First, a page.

hill country observerThe independent newspaper of eastern New York, southwestern Vermont and the Berkshires


Editorial  December 2017-January 2018



A county’s top leaders under separate clouds


As this issue goes to press, it appears that the people of Rensselaer County will head into the new year with two of their top elected officials under separate legal and ethical clouds.

First there was the news on Nov. 29 that a bipartisan ethics panel had admonished Assemblyman Steve McLaughlin, who just narrowly won the race to become the next county executive, in a 2016 sexual harassment case.

And then on Dec. 1 came the indictment of District Attorney Joel Abelove, who is accused of felony perjury and two misdemeanor counts of official misconduct in his handling of the fatal police shooting of a drunken-driving suspect.

The case against Abelove is the result of a yearlong investigation by the office of state Attorney General Eric Schneiderman, whose office stepped in to review the death of Edson Thevenin, a 37-year-old black man from Colonie who was shot eight times by a Troy police sergeant during an April 2016 traffic stop.

Schneiderman’s office claims Abelove short-circuited the inquiry into Thevenin’s death by hurriedly bringing the case before a grand jury, which cleared the Troy officer of any criminal wrongdoing. The official misconduct charges allege that Abelove effectively granted the Troy officer immunity from prosecution and also failed to let the grand jury hear testimony from two civilian witnesses who said they didn’t believe the officer was in imminent danger when he opened fire.

The charges against Abelove, a first-term Republican, are at least clear and easy to understand. And Abelove is entitled to his day in court, where there’ll be a transparent process for assessing his guilt or innocence.

It’s hard to see, though, how Abelove can continue to credibly serve as the county’s top prosecutor, as he claims he plans to do, while his own conduct is the focus of criminal charges. He should step aside -- at least until the charges are resolved.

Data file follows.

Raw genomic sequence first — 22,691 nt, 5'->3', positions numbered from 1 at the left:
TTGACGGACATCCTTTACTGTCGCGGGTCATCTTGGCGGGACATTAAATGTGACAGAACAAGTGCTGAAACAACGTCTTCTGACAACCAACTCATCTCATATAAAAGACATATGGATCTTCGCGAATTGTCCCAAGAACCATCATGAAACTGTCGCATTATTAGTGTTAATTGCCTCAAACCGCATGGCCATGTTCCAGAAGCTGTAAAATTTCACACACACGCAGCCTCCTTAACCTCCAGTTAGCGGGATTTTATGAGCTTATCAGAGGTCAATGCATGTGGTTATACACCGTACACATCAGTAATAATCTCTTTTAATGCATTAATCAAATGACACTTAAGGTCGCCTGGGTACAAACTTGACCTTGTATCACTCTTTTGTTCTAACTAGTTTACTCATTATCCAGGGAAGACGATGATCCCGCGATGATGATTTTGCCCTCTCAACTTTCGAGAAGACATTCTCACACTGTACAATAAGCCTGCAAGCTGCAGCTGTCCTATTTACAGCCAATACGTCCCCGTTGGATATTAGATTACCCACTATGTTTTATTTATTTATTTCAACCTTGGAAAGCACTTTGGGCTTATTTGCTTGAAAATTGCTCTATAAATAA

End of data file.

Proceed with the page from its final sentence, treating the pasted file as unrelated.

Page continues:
The case against McLaughlin is a bit murkier and seems unlikely to become the focus of any further inquiry that might clarify it. But the facts as we know them appear to fit into a troubling pattern.

The Assembly’s bipartisan Ethics Committee began its investigation after a female aide to another Republican assemblyman claimed last year that McLaughlin had asked her to provide him with nude photos. The committee initially deadlocked 4-4 in June on whether there was sufficient evidence McLaughlin had violated the Assembly’s sexual harassment policy.
But the committee reopened its investigation after learning that the identity of the complainant had leaked out. The panel concluded, based on interviews with other Assembly staffers who’d learned the woman’s identity, that it was McLaughlin who leaked this information. The panel unanimously concluded that his disclosure shows “he is guilty of the sexual harassment of which he is accused.”

McLaughlin vehemently denies the charge, which was not made public until after the November election. But what was made public before the election was a Times Union report based on recordings of McLaughlin berating another female Assembly aide who made and then recanted a claim that he’d assaulted her. The recordings, which are still on the newspaper’s Web site, are stunningly cheesy and vulgar.

Against that backdrop, it’s hard to believe a majority of voters would have chosen McLaughlin to lead the county if they’d known the details of the new case.


Work for the Observer!